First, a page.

When we tell our child "don't be shy", we are actually being critical of our child. When we are critical of our child, we are only hurting them.
Science and history show us that criticism causes (1) resentment in our child (2) aggression in our child and (3) our child to engage in the exact behavior we criticize when we are not around.
Our goal for our child's behavior
As parents, we are aiming to raise our children to make good decisions when we are not around.
Does criticism accomplish this? Not at all.
How criticism affects our child's behavior
We are likely using criticism as a tool to change their perceived "wrong" behavior.
Yet criticism in absolutely no way encourages our child to change permanently his or her behavior in a good way.
“By criticizing, we do not make lasting changes and often incur resentment.”
While criticism may alter behavior in the immediate present, it can lead our child to engage in that exact behavior we criticize when we are not around.
In short, criticism is not a tool to use to make your child better in any way and it can, in fact, encourage your child to engage in inappropriate behavior.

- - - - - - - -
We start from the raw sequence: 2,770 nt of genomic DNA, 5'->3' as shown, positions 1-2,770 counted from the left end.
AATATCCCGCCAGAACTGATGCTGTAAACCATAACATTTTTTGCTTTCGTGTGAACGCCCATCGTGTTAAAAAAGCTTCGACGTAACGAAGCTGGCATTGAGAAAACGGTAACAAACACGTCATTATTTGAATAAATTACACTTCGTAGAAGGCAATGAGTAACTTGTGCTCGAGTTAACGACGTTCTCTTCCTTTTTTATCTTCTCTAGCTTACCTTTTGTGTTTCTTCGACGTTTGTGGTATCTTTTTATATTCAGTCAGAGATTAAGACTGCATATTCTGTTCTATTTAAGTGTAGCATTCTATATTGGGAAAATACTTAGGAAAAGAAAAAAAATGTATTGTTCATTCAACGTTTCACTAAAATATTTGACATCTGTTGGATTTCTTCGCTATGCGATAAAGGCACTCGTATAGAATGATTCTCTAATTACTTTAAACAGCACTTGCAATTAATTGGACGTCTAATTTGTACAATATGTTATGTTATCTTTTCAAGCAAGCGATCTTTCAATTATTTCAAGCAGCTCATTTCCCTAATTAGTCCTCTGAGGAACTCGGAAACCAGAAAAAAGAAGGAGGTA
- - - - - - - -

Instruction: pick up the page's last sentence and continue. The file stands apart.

Examples of criticism
Criticism is when we judge and express disapproval of another's behavior.
For example, "don't be shy", "don't be mean", "you are too sensitive", "don't chew with your mouth open", "don't stand that way", "don't forget your homework again", "you're lazy", etc.
History shows us that criticism creates only negative outcomes
Criticism and the mess it creates are not a novel concept. Examples of criticism's sour accomplishments are found throughout humanity. Below, we highlight some examples from ancient human civilization, Jesus, the world famous author John Milton, and a contemporary political situation to show that criticism results in negative consequences for all involved.
Criticism destroys the relationship for everyone involved.
An ancient myth tells of villagers being critical of a woman and her children. The woman had an affair and the children were born out of wedlock. When the villagers saw her, they yell insults at her, judge her actions as deplorable and forbade her and her children to drink from their waters.
The outcome? The woman (who was actually a goddess) is hurt by this criticism - the hurling of insults coming from the villagers - and in turn, she curses the villagers and turns some of them into frogs.
Then the frogs are jumping in and out of the village water supply and mudding the waters so now the villagers themselves (well now some of them are frogs) cannot drink from the water nor can the woman and her children.
Judging, being critical of others => counter judging. Criticism does not change behavior in a good way.